One of the first acts of the Minister for Industry and Commerce on assuming office and realising that there was a danger of this country becoming a dumping ground for foreign goods, goods of a nature and description that we were able to make well for ourselves but at a price with which we could not hope to compete, was, as far as he was permitted by existing international trade regulations, to fix quotas as well as tariffs to the highest possible level. Many people do not agree with the imposition of quotas and tariffs but nevertheless, so long as we have reliable manufacturers able to produce goods of sufficient quality to compete with imported goods even if they cost our own people a little extra, I think that from the point of view of the national economy it is wise and good government. Without any dilly-dallying the Minister was very quick to realise the position. Knowing that there was a general recession not only in this country but in Europe and America and realising what the consequences would be he was quick to apply the only remedy at his disposal at the time. That itself helped to keep down the unemployment figures to which so much reference has been made in the course of this debate. I hope to return to that again later.
Realising also the necessity for industrial expansion in the country the Minister, under the aegis of his Department, caused the Undeveloped Areas Act to be passed. I am just referring to some of the remedial measures the present Government undertook in order to offset the existing trend of relying too much on imported goods and allowing the national accounts to drift. In order to bring about an industrial revival and to divert industry as far as he could to the West of Ireland the Minister had the Undeveloped Areas Bill passed which gave manufacturers, whether native western manufacturers or manufacturers from Dublin or Cork, the opportunity, if they desired to expand, to do so with the blessing and financial assistance of the Government in areas where industrial expansion and employment are most desirable, and where it is hoped the Act will be fully availed of in order to give that much needed employment.
Another undesirable trend quickly arrested was the dependence for our electrical expansion on imported fuel. When the Minister for Industry and Commerce assumed office he found plans well advanced for two new electricity generating stations powered on coal and oil. That was a trend which he felt should be quickly stopped. He felt that we should return to the trend which he had established: dependence for fuel on our own resources which were cheaper and which we could use certainly with more advantage to ourselves. The Electricity Supply Board were quickly communicated with and told to reorganise their development programme so as to include the generation of electricity from turf and water power which we have in abundance. An outstanding example of what that direction achieved was the initiation of the huge scheme in Bangor Erris which, it is hoped, will provide for our pool of electricity 80,000,000 units per year from 1956 onwards. As well as that, the Claddy River in Donegal, which has been a bone of contention in that district for a long time, was ordered to be put back on the Electricity Supply Board development programme.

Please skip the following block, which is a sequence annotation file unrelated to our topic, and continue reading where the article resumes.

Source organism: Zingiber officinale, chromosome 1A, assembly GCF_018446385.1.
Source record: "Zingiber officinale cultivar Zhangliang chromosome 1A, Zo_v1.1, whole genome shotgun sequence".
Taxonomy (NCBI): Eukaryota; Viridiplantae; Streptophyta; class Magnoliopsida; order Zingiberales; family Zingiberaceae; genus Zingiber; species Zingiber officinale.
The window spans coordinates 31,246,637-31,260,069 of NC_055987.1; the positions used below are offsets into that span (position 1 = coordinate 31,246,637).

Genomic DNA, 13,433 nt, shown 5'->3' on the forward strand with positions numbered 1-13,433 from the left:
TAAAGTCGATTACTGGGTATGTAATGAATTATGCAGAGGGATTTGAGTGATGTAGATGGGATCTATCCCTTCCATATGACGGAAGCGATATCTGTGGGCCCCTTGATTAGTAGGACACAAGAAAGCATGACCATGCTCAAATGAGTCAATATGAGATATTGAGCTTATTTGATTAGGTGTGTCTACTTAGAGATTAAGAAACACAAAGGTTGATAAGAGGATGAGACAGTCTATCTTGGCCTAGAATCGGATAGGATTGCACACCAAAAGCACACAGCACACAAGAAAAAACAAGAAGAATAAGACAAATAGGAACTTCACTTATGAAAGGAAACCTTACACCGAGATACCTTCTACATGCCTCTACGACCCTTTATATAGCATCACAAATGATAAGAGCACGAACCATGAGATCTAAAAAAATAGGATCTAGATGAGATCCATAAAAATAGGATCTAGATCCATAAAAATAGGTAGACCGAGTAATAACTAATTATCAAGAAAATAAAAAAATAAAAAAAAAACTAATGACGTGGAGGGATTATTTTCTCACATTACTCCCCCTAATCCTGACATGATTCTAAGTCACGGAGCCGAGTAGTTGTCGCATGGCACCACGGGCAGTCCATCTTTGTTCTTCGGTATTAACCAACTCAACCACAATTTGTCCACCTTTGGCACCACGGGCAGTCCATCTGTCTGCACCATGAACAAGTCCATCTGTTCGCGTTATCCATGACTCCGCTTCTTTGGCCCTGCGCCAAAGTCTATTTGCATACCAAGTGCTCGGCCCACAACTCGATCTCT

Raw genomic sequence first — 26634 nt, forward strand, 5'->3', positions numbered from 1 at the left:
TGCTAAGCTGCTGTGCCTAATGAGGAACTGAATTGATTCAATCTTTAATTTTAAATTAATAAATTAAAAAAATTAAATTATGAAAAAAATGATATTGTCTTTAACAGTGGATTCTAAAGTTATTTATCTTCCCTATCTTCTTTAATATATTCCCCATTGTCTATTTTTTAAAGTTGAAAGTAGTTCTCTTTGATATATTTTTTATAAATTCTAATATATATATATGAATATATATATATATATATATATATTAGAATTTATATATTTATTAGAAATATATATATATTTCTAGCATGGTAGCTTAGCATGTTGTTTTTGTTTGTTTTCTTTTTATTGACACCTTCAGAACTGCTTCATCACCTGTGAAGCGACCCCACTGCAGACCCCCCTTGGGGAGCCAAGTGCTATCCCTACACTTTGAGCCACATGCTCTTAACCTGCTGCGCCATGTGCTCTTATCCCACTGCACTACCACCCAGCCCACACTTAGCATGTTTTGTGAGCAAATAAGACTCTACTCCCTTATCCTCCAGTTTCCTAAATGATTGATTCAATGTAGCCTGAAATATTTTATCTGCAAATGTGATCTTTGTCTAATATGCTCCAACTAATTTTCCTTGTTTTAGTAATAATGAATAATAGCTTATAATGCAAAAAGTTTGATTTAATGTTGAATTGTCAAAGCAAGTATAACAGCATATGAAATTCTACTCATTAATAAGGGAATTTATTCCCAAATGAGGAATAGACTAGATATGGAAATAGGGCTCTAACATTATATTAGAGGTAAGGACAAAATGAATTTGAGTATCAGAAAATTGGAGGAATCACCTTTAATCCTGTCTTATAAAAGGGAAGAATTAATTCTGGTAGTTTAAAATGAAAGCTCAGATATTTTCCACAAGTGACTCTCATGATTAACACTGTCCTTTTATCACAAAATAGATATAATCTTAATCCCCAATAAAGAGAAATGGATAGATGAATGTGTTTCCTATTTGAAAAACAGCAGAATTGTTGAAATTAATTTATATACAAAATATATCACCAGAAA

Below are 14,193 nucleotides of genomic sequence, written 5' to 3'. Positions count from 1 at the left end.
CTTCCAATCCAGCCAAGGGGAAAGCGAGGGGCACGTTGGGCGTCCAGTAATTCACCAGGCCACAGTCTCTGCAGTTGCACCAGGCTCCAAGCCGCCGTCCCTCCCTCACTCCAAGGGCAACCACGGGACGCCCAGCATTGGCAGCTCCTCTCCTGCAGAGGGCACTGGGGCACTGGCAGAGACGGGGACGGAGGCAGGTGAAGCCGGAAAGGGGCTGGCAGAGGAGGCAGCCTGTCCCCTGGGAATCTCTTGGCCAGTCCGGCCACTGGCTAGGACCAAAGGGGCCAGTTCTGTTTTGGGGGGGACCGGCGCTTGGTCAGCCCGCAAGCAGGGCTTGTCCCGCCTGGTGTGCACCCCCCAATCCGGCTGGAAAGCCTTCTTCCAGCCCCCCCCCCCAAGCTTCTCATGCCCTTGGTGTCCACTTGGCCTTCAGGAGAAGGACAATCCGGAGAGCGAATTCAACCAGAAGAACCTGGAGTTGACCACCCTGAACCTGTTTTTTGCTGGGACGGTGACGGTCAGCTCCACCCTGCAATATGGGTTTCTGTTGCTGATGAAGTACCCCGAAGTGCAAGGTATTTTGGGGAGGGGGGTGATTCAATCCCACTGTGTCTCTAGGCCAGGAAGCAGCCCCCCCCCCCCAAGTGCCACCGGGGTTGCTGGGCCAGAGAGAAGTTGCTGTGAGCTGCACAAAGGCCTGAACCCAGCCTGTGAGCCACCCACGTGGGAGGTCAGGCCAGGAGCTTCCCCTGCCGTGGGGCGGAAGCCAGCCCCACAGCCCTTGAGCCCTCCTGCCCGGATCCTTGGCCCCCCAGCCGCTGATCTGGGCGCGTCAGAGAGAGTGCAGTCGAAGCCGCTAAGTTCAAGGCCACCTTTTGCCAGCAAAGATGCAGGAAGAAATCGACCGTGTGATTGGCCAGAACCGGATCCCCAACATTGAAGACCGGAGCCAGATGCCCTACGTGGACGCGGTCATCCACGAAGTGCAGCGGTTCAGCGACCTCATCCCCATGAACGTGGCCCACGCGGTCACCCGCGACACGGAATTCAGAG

The Tourist Traffic Bill is at present before the House. I think this Bill was in the course of preparation during the previous Government's term of office. Approaching these problems as a good Government should, without jettisoning any of the projects initiated by our predecessors, even though the initiation of the Tourist Traffic Bill was not to any great degree the work of the inter-Party Government, we, nevertheless, accepted the work on that Bill. We now have before the House at the present time a means of increasing our national income through tourism from the present estimated £26,000,000 to £30,000,000 per annum to at least 50 per cent., or possibly more, in excess of that figure.
On the agricultural side, the Government, almost immediately on assuming office, gave assistance to the dairy farmer who was in the habit of bringing his milk to the creamery. There was given to the dairy farmer bringing his milk to the creameries 1d. per gallon extra. It probably ill-becomes me, as a city Deputy, to laud that as an achievement but, for my part, I prefer to have some butter even at 2d. per lb. extra, which followed on the increase of 1d. per gallon for milk, than no butter at all, which is what would have happened eventually had the farmers been denied an increase of 1d. per gallon which they claim was their due and which, apparently, was accepted as such.